Office of Environmental Management

Testing Underway to Advance Hanford Basin Cleanup

August 7, 2018

You are here

Jeff Akers, CH2M HILL Plateau Remediation Company engineering technician, reviews controls during testing of equipment to remove filters from the K West Reactor Basin at the Hanford Site.
Jeff Akers, CH2M HILL Plateau Remediation Company engineering technician, reviews controls during testing of equipment to remove filters from the K West Reactor Basin at the Hanford Site.

RICHLAND, Wash. – Testing is underway on the next phase to remove a reactor fuel storage basin near the Columbia River on the Hanford Site.

   In June, EM Richland Operations Office contractor CH2M HILL Plateau Remediation Company (CHPRC) began removing highly radioactive sludge from the water-filled K West Reactor spent fuel storage basin and pumping it into containers for safe storage away from the river. This transfer process should take about a year.

   After workers remove the sludge, they will clear away the contaminated filters that once helped clean the water in the one-million-gallon basin during fuel removal operations. Crews are currently testing this process, using the same mockup facility for testing sludge removal equipment. 

   “Sludge removal, and eventual removal of the filters, are all key steps toward removing the water from the basin and demolishing the basin,” said Mark French, federal project director. “Testing this equipment in a clean environment is critical to ensuring the project’s success.”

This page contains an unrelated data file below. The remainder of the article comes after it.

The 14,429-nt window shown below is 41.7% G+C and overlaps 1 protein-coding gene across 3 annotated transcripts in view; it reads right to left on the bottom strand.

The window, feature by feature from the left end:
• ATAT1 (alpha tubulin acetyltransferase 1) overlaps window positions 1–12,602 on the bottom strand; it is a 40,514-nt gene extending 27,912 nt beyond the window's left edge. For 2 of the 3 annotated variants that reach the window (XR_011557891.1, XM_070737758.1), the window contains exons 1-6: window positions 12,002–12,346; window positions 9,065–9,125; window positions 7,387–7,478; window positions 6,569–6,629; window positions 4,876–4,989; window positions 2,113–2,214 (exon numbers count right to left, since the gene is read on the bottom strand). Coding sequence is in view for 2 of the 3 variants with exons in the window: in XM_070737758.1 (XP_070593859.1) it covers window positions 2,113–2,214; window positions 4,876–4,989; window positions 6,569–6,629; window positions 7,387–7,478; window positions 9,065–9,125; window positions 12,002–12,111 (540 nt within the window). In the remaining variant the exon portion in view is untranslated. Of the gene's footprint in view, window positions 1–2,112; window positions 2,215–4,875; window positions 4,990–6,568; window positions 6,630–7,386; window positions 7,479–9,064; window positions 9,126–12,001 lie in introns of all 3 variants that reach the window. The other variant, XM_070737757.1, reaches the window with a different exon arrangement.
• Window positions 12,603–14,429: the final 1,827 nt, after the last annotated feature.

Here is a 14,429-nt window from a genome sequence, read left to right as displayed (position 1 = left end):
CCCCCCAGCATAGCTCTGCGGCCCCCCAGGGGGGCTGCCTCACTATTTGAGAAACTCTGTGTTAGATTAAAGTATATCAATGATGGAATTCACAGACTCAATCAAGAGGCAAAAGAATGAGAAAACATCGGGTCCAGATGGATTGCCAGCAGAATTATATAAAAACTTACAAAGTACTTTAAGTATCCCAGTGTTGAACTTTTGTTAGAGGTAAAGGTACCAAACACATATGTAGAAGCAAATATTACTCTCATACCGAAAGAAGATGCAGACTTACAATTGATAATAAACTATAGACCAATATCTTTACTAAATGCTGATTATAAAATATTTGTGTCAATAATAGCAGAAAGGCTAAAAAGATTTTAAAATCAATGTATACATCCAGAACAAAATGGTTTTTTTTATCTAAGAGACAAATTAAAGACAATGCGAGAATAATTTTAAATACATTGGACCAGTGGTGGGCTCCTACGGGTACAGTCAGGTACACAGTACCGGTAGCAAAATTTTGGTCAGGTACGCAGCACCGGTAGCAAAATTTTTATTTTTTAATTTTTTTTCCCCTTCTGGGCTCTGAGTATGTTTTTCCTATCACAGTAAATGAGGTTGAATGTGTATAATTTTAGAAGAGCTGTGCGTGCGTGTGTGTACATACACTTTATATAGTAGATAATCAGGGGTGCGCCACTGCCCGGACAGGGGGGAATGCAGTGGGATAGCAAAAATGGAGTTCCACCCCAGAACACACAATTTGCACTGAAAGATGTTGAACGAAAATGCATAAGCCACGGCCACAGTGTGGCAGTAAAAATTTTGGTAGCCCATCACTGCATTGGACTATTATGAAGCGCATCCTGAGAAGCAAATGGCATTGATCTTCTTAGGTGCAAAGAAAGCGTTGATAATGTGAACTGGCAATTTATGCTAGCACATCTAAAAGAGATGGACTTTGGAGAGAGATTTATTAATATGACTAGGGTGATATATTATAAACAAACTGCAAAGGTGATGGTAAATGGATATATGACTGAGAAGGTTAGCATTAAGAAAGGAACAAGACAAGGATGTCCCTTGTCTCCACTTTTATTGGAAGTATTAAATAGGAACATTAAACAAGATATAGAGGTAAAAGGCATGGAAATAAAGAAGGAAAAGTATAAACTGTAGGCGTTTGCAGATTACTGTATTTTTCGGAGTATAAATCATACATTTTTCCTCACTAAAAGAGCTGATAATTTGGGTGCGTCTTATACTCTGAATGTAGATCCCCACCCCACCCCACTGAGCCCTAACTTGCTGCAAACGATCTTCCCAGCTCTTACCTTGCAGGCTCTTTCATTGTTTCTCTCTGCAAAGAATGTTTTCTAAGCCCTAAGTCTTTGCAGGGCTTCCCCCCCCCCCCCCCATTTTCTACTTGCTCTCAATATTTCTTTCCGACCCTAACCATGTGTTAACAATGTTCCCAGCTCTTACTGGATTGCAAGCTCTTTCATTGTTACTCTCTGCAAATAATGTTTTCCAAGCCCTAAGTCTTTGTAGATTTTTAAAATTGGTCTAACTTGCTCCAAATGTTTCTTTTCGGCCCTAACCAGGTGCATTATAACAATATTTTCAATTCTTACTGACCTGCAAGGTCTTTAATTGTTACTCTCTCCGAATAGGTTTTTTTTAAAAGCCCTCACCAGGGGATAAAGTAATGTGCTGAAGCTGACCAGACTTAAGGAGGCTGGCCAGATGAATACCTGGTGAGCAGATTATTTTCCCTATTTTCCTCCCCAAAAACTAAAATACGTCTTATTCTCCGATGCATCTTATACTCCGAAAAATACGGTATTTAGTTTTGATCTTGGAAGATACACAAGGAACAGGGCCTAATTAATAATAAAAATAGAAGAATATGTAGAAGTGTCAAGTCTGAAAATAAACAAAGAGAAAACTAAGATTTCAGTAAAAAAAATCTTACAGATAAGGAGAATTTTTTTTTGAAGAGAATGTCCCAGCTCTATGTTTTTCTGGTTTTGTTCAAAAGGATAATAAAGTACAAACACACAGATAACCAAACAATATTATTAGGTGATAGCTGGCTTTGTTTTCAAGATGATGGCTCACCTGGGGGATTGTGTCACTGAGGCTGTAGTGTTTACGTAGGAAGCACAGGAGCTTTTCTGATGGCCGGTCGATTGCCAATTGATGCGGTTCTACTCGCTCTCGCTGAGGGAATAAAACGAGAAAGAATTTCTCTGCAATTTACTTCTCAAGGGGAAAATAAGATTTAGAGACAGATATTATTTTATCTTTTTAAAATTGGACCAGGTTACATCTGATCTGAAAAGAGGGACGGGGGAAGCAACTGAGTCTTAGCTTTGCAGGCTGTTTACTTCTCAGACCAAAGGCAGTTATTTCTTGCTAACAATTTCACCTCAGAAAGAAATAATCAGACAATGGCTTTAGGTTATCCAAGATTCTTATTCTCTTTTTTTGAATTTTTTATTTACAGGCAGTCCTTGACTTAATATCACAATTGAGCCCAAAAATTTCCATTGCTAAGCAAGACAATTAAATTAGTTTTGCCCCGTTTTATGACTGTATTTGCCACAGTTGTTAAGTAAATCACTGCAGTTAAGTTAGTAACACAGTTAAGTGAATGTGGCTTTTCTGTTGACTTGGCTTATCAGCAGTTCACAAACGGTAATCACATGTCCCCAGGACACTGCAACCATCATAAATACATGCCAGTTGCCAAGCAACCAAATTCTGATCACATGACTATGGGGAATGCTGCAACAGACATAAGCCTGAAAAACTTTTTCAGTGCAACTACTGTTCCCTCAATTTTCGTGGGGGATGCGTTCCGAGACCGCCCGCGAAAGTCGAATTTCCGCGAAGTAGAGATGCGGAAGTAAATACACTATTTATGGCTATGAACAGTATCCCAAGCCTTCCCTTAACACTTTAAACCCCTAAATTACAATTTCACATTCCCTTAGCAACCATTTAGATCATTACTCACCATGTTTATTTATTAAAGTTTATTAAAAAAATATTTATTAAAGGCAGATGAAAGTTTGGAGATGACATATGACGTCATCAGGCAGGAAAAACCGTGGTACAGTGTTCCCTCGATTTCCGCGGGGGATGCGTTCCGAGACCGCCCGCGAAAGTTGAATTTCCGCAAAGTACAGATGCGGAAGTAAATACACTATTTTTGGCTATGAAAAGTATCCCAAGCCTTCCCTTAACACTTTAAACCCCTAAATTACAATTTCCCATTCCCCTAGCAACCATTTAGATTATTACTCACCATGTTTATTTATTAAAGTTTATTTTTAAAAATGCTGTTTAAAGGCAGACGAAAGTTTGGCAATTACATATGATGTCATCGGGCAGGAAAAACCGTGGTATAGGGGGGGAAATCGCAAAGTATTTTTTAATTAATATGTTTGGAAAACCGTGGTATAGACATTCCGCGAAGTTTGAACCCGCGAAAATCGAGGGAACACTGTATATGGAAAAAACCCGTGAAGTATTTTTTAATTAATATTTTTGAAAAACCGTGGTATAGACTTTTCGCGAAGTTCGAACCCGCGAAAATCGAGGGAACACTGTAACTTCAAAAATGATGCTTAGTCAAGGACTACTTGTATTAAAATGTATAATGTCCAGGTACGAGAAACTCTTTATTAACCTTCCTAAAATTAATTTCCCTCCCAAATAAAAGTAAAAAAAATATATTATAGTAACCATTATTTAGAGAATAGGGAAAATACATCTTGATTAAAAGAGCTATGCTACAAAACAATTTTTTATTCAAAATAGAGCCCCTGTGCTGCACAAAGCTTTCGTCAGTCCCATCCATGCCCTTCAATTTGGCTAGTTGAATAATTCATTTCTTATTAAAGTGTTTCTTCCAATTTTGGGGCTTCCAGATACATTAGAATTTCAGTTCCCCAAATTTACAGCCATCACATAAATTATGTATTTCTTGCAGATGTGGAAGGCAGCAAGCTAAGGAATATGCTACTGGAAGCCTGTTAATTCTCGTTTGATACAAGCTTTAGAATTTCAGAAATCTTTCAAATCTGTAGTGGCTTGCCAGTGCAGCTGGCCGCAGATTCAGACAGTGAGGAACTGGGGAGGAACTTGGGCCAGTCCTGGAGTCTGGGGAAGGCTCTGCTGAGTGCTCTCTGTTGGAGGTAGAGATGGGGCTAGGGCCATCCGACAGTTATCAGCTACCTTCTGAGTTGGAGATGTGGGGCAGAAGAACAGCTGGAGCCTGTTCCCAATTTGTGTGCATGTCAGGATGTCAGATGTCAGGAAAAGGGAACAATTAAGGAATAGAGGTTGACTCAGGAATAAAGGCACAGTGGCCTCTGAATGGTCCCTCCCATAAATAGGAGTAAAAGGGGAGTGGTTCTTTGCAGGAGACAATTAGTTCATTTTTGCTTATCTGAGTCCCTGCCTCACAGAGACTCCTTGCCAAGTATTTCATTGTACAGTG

Workers developed a mockup of the water filter in Hanford’s K West Reactor Basin that allows them to test filter removal equipment in a non-radiological facility to reduce project risk before deploying the equipment in the field.
Workers developed a mockup of the water filter in Hanford’s K West Reactor Basin that allows them to test filter removal equipment in a non-radiological facility to reduce project risk before deploying the equipment in the field.

   To prepare for removing the filters, engineers designed a way to connect the sludge removal equipment to the tanks containing the filters, inject water into those tanks from the top, and pump out the contaminated filters from the bottom. 

   “We’re making sure the equipment operates as designed, as an integrated system, and is compatible with the sludge removal equipment to ensure safe removal of the filters,” said Eric Erpenbeck, CHPRC test facility manager. “This reduces project risk and improves safety because we know it will work before we deploy it in the basin.”

   Once testing is complete, workers will train on the equipment in the test facility before they install equipment in the basin after sludge removal is complete in 2019. 

 

 

Email Updates
To receive the latest news and updates about the Office of Environmental Management, submit your e-mail address.